Home is all this and so much more. Sometimes I get a restlessness inside that haunts me for days at a time. Nothing I do can shake the feeling that I’m not really home yet. I don’t fully understand it; I just know that something is missing. What it is, I haven’t a clue. I don’t regret my decision to stay with my family instead of moving out at 18 like everyone else – at least not yet. And the thought of living on my own is not appealing at all. But then some days I really like the idea of a little peace and quiet for a change. On the other hand, I love this barely-controlled chaos thing we’ve got going on here. So, for now, I think I’m just gonna let this restlessness simmer on the back burner. I’m not one for snap decisions – when the time comes for me to find my home, I’ll know.
Fall is in the air. A relief after the scorcher summer we’ve had. Even I have to admit that it feels pretty good. I am a summer girl through and through. But there is still something very special about crisp autumn days. Invigorating. A cool fall morning has a special clarity that summer mornings lack. I will certainly miss lazy summer days, and I wish winter would never come, but I do still enjoy this time of year. And fall brings so many awesome things with it. Chunky sweaters and flannel shirts, boots and bonfires, s’mores and hot cider, stargazing and raking leaves. There is always good to find if you know where to look.
Fall always takes me back to when I was a kid. We used to go camping every year right around this time. Everything was an adventure. From cooking over a campfire to flashlight tag after dark to cold midnight bathroom trips. There was a special kind of magic to those few autumn days. I think part of that magic was the time spent together as a family. Just us, no distractions. No work, no school, no TV. Not even any books. Just the good, old-fashioned kind of fun we could make with each other and our imaginations. We have always been a close-knit family, but still there was something special about those camping trips.
These days, fall makes me want to curl up under a crocheted afghan from my great-aunt with a mug of hot tea in one hand and the TV remote in the other. Warm and cozy and relaxed. A perfect fall evening. Well, almost. Add a special someone to snuggle with, and the picture would be perfectly complete. I don’t know why, but autumn days make my single status an even lonelier place to be than usual. No use wishing for what isn’t I guess. I just have to enjoy the upsides of the season and trust that everything will work out for the best. But hey, that’s life.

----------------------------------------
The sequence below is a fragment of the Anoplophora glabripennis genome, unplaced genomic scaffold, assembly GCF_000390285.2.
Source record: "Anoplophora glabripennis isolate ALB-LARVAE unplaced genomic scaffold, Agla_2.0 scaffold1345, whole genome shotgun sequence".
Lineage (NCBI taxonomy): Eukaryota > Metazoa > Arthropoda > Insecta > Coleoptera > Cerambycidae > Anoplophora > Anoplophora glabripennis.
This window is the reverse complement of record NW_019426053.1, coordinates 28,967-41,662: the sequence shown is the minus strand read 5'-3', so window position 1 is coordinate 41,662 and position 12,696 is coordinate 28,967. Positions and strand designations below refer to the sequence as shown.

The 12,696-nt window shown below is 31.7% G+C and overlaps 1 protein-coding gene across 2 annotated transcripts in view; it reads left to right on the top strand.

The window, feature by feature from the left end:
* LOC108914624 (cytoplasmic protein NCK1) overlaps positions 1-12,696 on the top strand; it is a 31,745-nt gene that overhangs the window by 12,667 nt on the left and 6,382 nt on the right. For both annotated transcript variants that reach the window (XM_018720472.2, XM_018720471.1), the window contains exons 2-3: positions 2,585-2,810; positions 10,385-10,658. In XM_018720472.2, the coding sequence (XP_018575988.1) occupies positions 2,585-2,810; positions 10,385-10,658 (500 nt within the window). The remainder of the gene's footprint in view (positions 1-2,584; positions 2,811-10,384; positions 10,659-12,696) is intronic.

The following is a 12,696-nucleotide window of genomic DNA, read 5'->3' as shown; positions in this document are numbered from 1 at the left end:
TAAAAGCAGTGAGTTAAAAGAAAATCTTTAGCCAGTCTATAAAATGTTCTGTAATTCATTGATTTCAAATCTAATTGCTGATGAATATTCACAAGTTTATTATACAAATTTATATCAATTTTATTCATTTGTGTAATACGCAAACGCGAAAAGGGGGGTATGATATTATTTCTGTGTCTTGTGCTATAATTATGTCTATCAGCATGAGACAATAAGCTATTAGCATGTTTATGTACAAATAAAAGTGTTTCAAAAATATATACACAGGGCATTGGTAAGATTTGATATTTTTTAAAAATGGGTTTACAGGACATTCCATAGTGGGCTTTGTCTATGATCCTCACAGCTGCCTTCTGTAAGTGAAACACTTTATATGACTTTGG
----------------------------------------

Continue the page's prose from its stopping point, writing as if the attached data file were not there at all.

I have been blessed with the two most awesome parents in the whole world. I could not even begin to put into words how grateful I am for all they have given me. I hope that someday I can be half as wonderful a parent as they were to the six of us. We were fortunate to have an idyllic childhood and we actually kinda turned out okay considering the kids we used to be – and all credit goes to Mama and Daddy for that. As I’ve said before, we didn’t have much as far as worldly possessions go. And there were times that they didn’t know how they were gonna pay the bills or buy groceries. Money was always tight.
We didn’t care. We had everything. Grass stains and skinned knees. Home cooking and piles of laundry. Pretend fights and real ones too. Hide and seek and treasure hunts. Hand-me-downs and thrift-store shoes. Popsicles and backyard picnics. A cooler-than-cool homemade swing set and sandbox. Climbing trees and a swimming pool. Rainy-day coloring contests and time-outs in the corner. We had it all. Our house overflowed with love and laughter. I didn’t realize at the time how awesome we really had it. As a kid, you don’t always see what’s important. It’s not like I was discontented; I was perfectly happy with my life. But I had no idea that I was much better off than most.
Sometimes I wish I could go back to those happy, carefree days. I know I can’t. And even if I could, I don’t know that I would. Because if I were to get stuck as a kid forever, then how could I ever raise my own? I have always dreamed of having my own houseful of kids. As many as possible. Some people think I’m crazy. Maybe so. I attribute it to my own blissful childhood. Because I had it so great, I want to give the same happy years to as many kids as I can. Which is probably also why I want to adopt as well. I want them to have an awesome childhood too. I’m not saying that I think I will be a perfect parent. But I feel like I have to give back. I have had so much love given to me, I cannot keep it all to myself. I have to share this love with a family of my own.